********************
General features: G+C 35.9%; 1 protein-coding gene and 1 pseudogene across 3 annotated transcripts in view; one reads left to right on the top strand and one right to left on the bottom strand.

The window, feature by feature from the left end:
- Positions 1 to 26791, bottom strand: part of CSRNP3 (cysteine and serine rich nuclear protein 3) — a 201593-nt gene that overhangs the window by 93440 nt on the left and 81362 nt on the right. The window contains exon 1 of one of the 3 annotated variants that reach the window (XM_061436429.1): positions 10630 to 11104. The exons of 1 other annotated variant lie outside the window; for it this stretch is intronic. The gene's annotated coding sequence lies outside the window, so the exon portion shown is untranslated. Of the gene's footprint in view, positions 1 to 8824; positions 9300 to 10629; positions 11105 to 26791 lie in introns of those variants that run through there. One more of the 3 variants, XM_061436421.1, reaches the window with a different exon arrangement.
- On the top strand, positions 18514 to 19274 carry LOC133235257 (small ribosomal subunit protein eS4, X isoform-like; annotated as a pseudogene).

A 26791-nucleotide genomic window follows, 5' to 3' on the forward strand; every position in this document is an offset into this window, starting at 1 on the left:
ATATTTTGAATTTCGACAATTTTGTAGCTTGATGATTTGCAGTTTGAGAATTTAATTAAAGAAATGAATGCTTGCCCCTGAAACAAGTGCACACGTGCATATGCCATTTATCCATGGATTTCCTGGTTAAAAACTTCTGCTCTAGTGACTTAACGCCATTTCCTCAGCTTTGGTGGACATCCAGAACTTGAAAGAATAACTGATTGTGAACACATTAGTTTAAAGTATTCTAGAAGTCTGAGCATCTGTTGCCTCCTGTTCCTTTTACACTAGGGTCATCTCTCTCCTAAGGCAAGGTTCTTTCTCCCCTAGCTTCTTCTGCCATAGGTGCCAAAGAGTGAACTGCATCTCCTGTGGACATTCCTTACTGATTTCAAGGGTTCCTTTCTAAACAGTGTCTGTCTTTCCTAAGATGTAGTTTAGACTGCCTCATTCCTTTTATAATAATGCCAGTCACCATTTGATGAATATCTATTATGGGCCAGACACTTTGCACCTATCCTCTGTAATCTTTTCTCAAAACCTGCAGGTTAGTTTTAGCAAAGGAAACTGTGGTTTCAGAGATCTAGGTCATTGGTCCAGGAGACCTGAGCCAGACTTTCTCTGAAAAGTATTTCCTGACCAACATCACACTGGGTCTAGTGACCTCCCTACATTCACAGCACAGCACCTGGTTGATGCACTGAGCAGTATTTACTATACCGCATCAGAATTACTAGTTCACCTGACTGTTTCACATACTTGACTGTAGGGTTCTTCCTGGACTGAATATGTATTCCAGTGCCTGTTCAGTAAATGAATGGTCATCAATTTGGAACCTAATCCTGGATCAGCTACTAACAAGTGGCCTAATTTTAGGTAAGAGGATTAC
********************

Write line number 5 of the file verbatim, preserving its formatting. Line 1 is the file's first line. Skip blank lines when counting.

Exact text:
A 26791-nucleotide genomic window follows, 5' to 3' on the forward strand; every position in this document is an offset into this window, starting at 1 on the left: